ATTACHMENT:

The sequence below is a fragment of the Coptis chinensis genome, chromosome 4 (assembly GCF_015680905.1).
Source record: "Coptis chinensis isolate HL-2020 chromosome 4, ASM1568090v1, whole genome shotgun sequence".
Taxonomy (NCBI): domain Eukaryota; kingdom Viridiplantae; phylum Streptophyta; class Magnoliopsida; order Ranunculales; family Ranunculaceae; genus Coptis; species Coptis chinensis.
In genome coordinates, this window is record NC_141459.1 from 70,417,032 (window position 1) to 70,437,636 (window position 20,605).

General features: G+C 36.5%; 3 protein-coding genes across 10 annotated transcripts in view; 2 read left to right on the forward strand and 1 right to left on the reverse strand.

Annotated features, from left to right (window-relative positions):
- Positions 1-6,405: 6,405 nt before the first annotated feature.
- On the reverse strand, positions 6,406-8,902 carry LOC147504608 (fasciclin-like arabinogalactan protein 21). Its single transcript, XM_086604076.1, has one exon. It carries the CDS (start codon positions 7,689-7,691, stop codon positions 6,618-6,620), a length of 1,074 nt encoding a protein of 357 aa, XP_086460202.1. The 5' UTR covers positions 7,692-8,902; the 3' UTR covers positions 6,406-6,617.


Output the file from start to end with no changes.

The sequence below is a fragment of the Coptis chinensis genome, chromosome 4 (assembly GCF_015680905.1).
Source record: "Coptis chinensis isolate HL-2020 chromosome 4, ASM1568090v1, whole genome shotgun sequence".
Taxonomy (NCBI): domain Eukaryota; kingdom Viridiplantae; phylum Streptophyta; class Magnoliopsida; order Ranunculales; family Ranunculaceae; genus Coptis; species Coptis chinensis.
In genome coordinates, this window is record NC_141459.1 from 70,417,032 (window position 1) to 70,437,636 (window position 20,605).

General features: G+C 36.5%; 3 protein-coding genes across 10 annotated transcripts in view; 2 read left to right on the forward strand and 1 right to left on the reverse strand.

Annotated features, from left to right (window-relative positions):
- Positions 1-6,405: 6,405 nt before the first annotated feature.
- On the reverse strand, positions 6,406-8,902 carry LOC147504608 (fasciclin-like arabinogalactan protein 21). Its single transcript, XM_086604076.1, has one exon. It carries the CDS (start codon positions 7,689-7,691, stop codon positions 6,618-6,620), a length of 1,074 nt encoding a protein of 357 aa, XP_086460202.1. The 5' UTR covers positions 7,692-8,902; the 3' UTR covers positions 6,406-6,617.